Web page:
Adding a subscriptions tab to profile pages would make YouTube more social, greatly improve Chromecast viewing and empower both users and creators while bolstering views. If it were easier for YouTube users to see what their friends were watching, it would make it easier — and more fun — to discover new programming and subscribe to more channels on YouTube, while empowering the personal profile/channel as a social platform.
“Google doesn’t get social media.” This sentiment’s been bandied about since the dawn of social in the mid-aughts. Google executive chairman of the board Eric Schmidt even admitted recently that his biggest regret as CEO was “not anticipating the rise of social…”
I got a text from Brent yesterday: “Are you in a Cisco commercial?!” And I knew my fraction-of-a-second of fame had gone live, on nationwide basic cable (namely, CNN). It all came about the Sunday after I moved from Echo Park to Venice (in October). I was walking around Abbot Kinney Festival when a young woman with a Flip camera stopped me. It was election season and I was initially skeptical as dozens of people were roaming about with clipboards and Roseanne/Cindy Sheehan 2012 stickers. Then she explained that she was sent out to cast a specific role for a commercial and the director really liked working with regular, man-on-the-street types found at farmers markets and street festivals. I spoke to her casually on camera about how I had just moved to Venice from Echo Park that week and was looking forward to a nice change of pace on the west side.
The revolution will be live streamed. But as live streaming platforms and technology are break into the mainstream, how is the relationship between viewers and content producers evolving. What new revenue can live streaming bring to television and how can it benefit venues, artists and labels? Who is doing it right and what are the best practices going forward?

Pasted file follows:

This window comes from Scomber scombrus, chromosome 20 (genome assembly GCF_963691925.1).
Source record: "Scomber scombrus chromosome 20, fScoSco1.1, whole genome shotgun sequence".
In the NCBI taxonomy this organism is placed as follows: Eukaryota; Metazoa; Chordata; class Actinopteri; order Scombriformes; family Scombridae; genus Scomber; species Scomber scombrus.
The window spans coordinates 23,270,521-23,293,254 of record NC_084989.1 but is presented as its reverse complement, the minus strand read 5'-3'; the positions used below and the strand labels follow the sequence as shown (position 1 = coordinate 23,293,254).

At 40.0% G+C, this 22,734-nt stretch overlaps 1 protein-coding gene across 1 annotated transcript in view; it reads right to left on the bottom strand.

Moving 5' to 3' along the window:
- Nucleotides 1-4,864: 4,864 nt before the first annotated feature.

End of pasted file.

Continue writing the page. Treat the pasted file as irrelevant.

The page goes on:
Spotifyreleased a public embed code for streaming tracks from the service on any website. It’s called The Spotify Play Button and I’m testing it out here with the April playlist I created for the office. Check it out below and check out my other Spotify playlists here. (both those I’ve created and those I subscribe to). Some companies, such as FanRx have already begun incorporating the code into artists’ Facebook Pages. This reminds me of Yahoo! music player, which is a simple script that triggers a player to appear when an audio or video file was present in a blog post or more recent versions of similar, such as the Ex.fm extension. The main difference, of course, is that the music is streamed directly from Spotify, rather than an ambiguous (or non-accountable) URL ending in .mp3, which essentially locks in plays to a revenue stream for artists (however minute), assuming Spotify is in fact paying out based on number of plays and not just as a percentage of Spotify subscriptions.
Click here to create a customized Spotify Play embed code.